I watch South Portland City Council meetings the way others watch their favorite sports team. I cheer, I sigh, I yell at the screen, I applaud. Sometimes the evening ends in victory for our community; other times I shake my head in frustration.

The reality is that democracy is not a spectator sport. It requires that we make our voices heard by communicating with our elected officials, speaking out at meetings, supporting candidates and exercising the power of the ballot. Unfortunately, turnout at off-year municipal election is historically low. In 2019, only 21 percent of South Portland registered voters, voted. So, if you are on the fence about participating in the upcoming municipal election, here are five reasons to vote on Nov. 2nd (or before).

1.) Your vote counts (a lot). I know you hear every election that your vote counts, but it is even more so for non-partisan municipal elections. Local elections have important consequences. When you vote in a local election, you are electing officials who make decisions that directly impact you, your family, your neighborhood, and your community.

2.) Local government affects your daily life. City councilors make a myriad of decisions including the condition of our roads, where dogs can be walked, what you can or cannot do on your own property (including home renovations, lawn care and tree maintenance), transfer station services and fees, public transportation, social services, affordable housing, policing and public safety, cannabis ordinances, construction projects, and neighborhood master plans.

School board members are tasked with creating a safe and positive school culture, setting academic standards, supporting teachers and staff, ensuring transparency and accountability, and advancing policies that allow every student to thrive. This is your opportunity to vote for candidates that reflect your values and your sensibilities.

3.) It’s your tax dollars. City councilors influence and approve the annual municipal budget and departmental expenditures (including municipal employee pay), land purchases, capital improvement projects and allocation of regional, country and federal funds and grants. If the South Portland Open Space bond referendum (Question A) passes, councilors will be deciding how to spend an additional $4,500,000. This is your opportunity to vote for candidates that align with your fiscal philosophy.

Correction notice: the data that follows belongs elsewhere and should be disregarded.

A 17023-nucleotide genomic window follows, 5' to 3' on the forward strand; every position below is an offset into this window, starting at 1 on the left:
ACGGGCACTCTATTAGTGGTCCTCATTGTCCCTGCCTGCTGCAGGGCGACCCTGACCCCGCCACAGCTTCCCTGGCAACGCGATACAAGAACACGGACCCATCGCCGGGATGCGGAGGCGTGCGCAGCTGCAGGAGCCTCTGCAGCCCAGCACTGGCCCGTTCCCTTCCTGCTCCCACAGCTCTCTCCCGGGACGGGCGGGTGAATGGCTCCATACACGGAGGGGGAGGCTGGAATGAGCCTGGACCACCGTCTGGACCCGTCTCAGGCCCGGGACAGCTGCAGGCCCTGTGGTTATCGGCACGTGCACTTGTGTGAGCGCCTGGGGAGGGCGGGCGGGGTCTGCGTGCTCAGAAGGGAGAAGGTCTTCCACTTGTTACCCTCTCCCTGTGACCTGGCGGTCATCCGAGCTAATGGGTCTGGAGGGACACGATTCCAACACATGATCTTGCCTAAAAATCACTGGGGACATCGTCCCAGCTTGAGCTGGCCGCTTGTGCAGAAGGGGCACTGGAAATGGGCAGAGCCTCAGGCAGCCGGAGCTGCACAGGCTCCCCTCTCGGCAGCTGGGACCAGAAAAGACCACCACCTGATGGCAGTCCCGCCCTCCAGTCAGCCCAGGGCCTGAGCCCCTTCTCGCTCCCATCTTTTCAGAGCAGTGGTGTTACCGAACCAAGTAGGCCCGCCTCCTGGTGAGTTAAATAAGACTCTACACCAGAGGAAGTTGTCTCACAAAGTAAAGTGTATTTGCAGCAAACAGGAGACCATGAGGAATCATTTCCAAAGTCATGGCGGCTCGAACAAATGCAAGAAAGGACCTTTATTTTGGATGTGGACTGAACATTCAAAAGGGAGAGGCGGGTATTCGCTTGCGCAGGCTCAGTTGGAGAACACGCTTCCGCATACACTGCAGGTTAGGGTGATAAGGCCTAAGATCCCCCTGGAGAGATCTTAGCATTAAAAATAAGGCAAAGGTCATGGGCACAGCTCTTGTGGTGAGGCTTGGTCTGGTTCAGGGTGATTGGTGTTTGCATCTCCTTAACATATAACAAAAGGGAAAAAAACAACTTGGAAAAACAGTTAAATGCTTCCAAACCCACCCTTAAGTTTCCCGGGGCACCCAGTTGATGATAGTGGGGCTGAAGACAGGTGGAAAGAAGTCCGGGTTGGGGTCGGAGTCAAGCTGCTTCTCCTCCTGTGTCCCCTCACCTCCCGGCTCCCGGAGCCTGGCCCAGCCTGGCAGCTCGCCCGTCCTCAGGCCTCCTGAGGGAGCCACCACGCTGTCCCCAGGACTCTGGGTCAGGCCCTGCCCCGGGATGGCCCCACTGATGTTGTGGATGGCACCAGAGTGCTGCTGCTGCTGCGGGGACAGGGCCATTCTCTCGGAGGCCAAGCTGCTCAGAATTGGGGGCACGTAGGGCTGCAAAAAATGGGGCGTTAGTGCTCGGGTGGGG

4.) Change often starts at the local level. Many landmark federal policies first originated at the local level. It’s true — local politics have a long history of shaping change in our country from the ground up. Policies such as women’s suffrage, minimum wage, environmental protection and marriage equality all began at the local and state level. Not satisfied with what is happening in Augusta or Washington? Want change? This is your opportunity to vote for local candidates that share your vision.

5.) It’s easy. All South Portland polling places (Boys & Girls Club, American Legion Post, South Portland Community Center and Redbank Community Center) will be open on Tuesday Nov. 2 from 7 a.m. to 8 p.m. You also have the option of voting right now. You can cast your ballot at city hall Monday-Friday right up until Election Day, or by mail. To request can absentee ballot, call the city clerk’s office at 207-767-3201. A drop box is available at city hall for ballots to be returned. All ballots must be received by 8 p.m. on Election Day.

Harness your passion and make a real difference, get involved in municipal elections. Get to know the candidates for city council and school board. If you have questions, reach out to them directly by email, phone, or Facebook. By voting in local elections and then holding officials accountable, you shape the future of our community.

Sari Greene is a South Portland resident, community activist, voter and can be reached at [email protected]

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